Mt. Kilimanjaro by Kelli Kiffer

SO, today we climbed a mountain. I am not the most athletic person in the world, and I am not super adventurous, so I was a little less than thrilled when I first heard that we would be hiking up Mt. Kilimanjaro. But I got used to the idea of it, and everyone else in our group (including Professor Quaye) were unbelievably excited, so I fed off their energy and kept looking forward to the end when we were back in the bus.

When our group arrived at the site, we registered and then our guide told us a few things about how we should climb the mountain, when we will stop for lunch, etc. The guide mentioned that the walk up to “Mandara Hut” would take about 3 hours and that the walk down would take about 2 and a half hours-this made me nervous but I knew that I couldn’t turn back now. Professor Quaye gave us a speech about how we wouldn’t leave anyone behind-no matter what so that did comfort me a little!

I experienced so many different emotions and had multiple types of experiences on the mountain. At the beginning, the walk up wasn’t very thrilling. As I mentioned before, I wasn’t too ecstatic that I was going to climb this mountain, so I found out that the walk was much more enjoyable when I talk to people. I talked to MaryKate for a solid hour and a half while walking. I learned about her family, her hopes and dreams and some of her secrets. She also learned about my life, what I am most afraid of and the reasons I decided to study abroad. Our talk was hilarious at times, and very emotional at others. During this hour and a half, I felt like I became so close to MaryKate. As we got farther up the mountain, it was harder to breathe-this makes you slow down and look at all the amazing forestry, clouds and plants around you. The scenery was absolutely beautiful, there isn’t really a way that I can describe it. All I can say is that while looking at all the amazing views while climbing this mountain, the world seemed so small and so did all of my problems.

We stopped for lunch about two hours in and I was feeling pretty good. I had just gotten a lot closer to MaryKate and now I was able to sit down, woo! During lunch I talked to everyone about how they were feeling, and once again they were all SUPER pumped to finish the hike up the mountain. Once again, I was not thrilled about the idea of sweating again, but I was looking forward to the view once we go to our destination-Mandara Hut.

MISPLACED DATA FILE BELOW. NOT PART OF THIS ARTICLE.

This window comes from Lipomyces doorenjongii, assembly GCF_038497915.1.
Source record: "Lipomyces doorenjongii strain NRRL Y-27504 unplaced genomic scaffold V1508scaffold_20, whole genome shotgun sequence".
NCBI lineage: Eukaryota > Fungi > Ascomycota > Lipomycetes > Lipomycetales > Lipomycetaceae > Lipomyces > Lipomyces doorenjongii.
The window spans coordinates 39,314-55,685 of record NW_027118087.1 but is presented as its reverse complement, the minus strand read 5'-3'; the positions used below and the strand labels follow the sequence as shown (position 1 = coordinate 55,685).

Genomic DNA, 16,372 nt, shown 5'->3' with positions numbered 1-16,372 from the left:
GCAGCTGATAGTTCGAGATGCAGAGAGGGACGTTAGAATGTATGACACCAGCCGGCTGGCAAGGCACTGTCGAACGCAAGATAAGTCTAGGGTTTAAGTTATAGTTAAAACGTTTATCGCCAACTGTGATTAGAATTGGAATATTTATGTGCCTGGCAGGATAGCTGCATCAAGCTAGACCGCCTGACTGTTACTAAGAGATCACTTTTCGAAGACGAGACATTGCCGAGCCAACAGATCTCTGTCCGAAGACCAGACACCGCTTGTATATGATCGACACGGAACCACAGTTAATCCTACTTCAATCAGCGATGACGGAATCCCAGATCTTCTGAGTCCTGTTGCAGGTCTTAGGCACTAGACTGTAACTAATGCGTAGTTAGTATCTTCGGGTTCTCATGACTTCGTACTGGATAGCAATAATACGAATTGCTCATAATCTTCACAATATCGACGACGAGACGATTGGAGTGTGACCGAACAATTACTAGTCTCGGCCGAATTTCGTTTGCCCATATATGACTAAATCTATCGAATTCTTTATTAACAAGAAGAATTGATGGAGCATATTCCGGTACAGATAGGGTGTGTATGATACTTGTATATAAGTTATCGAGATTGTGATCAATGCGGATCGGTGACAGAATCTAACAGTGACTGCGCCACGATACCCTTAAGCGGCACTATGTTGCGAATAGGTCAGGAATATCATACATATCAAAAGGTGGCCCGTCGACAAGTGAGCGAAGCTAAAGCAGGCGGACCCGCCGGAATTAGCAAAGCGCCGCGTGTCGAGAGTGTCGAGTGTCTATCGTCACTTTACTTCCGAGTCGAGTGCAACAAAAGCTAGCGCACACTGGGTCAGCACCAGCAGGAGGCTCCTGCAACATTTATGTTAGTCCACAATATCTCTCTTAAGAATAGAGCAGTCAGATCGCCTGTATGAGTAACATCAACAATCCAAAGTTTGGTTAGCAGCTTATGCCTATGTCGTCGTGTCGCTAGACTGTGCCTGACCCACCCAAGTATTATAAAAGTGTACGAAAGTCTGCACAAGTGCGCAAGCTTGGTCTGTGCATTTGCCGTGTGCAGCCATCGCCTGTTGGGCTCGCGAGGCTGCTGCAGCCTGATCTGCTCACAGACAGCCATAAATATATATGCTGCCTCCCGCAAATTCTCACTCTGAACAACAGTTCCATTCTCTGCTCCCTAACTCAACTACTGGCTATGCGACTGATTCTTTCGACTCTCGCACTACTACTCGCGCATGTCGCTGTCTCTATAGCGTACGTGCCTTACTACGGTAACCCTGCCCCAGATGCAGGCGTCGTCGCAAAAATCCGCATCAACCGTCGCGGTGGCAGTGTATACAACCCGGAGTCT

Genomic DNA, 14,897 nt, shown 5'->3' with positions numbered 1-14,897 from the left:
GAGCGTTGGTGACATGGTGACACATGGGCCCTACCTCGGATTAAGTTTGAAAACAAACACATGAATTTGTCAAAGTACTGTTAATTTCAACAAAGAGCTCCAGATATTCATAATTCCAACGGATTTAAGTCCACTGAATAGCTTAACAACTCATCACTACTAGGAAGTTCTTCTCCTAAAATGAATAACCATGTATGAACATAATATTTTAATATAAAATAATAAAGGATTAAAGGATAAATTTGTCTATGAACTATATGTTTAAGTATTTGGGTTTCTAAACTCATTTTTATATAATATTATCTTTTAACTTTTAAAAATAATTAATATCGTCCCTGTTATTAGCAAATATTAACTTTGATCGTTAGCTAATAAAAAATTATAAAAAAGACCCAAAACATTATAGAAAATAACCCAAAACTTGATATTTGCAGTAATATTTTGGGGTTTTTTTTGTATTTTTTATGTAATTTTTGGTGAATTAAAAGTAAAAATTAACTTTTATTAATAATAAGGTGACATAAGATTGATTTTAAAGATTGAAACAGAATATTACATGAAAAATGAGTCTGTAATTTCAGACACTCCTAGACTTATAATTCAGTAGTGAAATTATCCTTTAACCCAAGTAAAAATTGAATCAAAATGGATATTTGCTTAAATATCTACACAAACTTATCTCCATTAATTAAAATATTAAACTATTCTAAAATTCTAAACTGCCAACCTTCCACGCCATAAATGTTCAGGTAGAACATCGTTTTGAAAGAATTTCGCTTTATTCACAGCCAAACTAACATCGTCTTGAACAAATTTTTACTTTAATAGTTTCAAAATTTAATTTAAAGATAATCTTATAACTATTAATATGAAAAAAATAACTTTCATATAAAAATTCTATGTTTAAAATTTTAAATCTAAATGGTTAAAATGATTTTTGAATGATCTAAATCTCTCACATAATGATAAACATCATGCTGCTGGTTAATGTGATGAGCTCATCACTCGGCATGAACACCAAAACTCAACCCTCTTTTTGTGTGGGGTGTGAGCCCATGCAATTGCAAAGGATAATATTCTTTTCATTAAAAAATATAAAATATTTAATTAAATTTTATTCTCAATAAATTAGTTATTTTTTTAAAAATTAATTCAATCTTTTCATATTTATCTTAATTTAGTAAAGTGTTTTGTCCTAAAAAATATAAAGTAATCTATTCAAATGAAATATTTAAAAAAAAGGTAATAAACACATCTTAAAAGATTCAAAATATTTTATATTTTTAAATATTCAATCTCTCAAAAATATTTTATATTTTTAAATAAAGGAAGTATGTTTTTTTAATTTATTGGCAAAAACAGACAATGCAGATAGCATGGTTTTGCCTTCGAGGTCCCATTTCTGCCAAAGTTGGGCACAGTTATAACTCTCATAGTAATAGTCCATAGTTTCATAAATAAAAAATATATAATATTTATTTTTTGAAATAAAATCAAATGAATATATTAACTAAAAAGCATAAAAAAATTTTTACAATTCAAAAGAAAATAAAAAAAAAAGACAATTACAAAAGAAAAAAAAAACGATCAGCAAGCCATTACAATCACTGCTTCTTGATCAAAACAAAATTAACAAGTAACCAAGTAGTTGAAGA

During the second part of the walk up, I had the privilege of getting to know Lizzy more. We didn’t necessarily pour our hearts out to each other, but we did learn about each other’s hobbies-hers being sweet stuff like hiking, photography and music and mind being the boring typical stuff like watching Netflix and eating Taco Bell haha. I had known Lizzy since freshman year of college (we were in the same Swahili class) and I sat by her every day, but we never really knew much about each other. I was always too shy to talk to her and I definitely thought that she was “too cool” and wouldn’t be able to deal with how weird I am. I was wrong; Lizzy accepted me and my odd qualities!

Part of the group slowed down a little bit and Lizzy, Marykate, Gim, Shelli and I were determined to make it to Mandara Hut before our time was up, and we had to turn around. Our tour guide paced us, and we made it to our destination. Like I said, I wasn’t even able to describe the flowers, trees, animals, etc. while we were walking up the mountain, so I DEFINITELY cannot describe the view from this point in a way that would do it justice. I will just leave it to your imagination… and maybe this will urge you to climb it yourself! But, the view was breathtaking and the feeling I had inside me was even more amazing. I had just climbed part of a mountain-a super adventurous thing to do, and I had made some awesome friends. Our tour guide told us that we only had five minutes to take pictures; we took as many shots as we could and then began our descent down the mountain.

The walk down the mountain was easier physically, but I was faced with different challenges. MaryKate, Shelli and I began talking, and we all shared our biggest struggles and fears with each other. I am a very private person and I do not like to tell people my personal feelings, but I felt so safe to do it in the protection of this mountain. I knew that nobody was judging me. We all slowed down (because if we didn’t we would fall) and we just talked about life. It was truly beautiful.

Unfortunately I did end up falling and MaryKate and I ALMOST got eaten by a monkey, but those were just minor details of this amazing day. Climbing Mt. Kilimanjaro was a physical obstacle but I also talked about and dealt with emotional road blocks during the hike up and down on the mountain. I wouldn’t say that I found clarity, but it did feel good to share such personal thing with the people that I consider my make-shift family for three months, who knows, they may even feel like family for life after this trip. Today I conquered both the physical obstacle of climbing a mountain and I also let my fears of being judged go, and I opened up to three people and they shared their personal struggles with me as well. The view from the top was absolutely amazing, and so was the feeling of making some new close friends. Who would have thought that I would make such great friends and have such forgettable memories while partaking in the arduous task of climbing Mt. Kilimanjaro.

Students exploring, learning, and experiencing Tanzania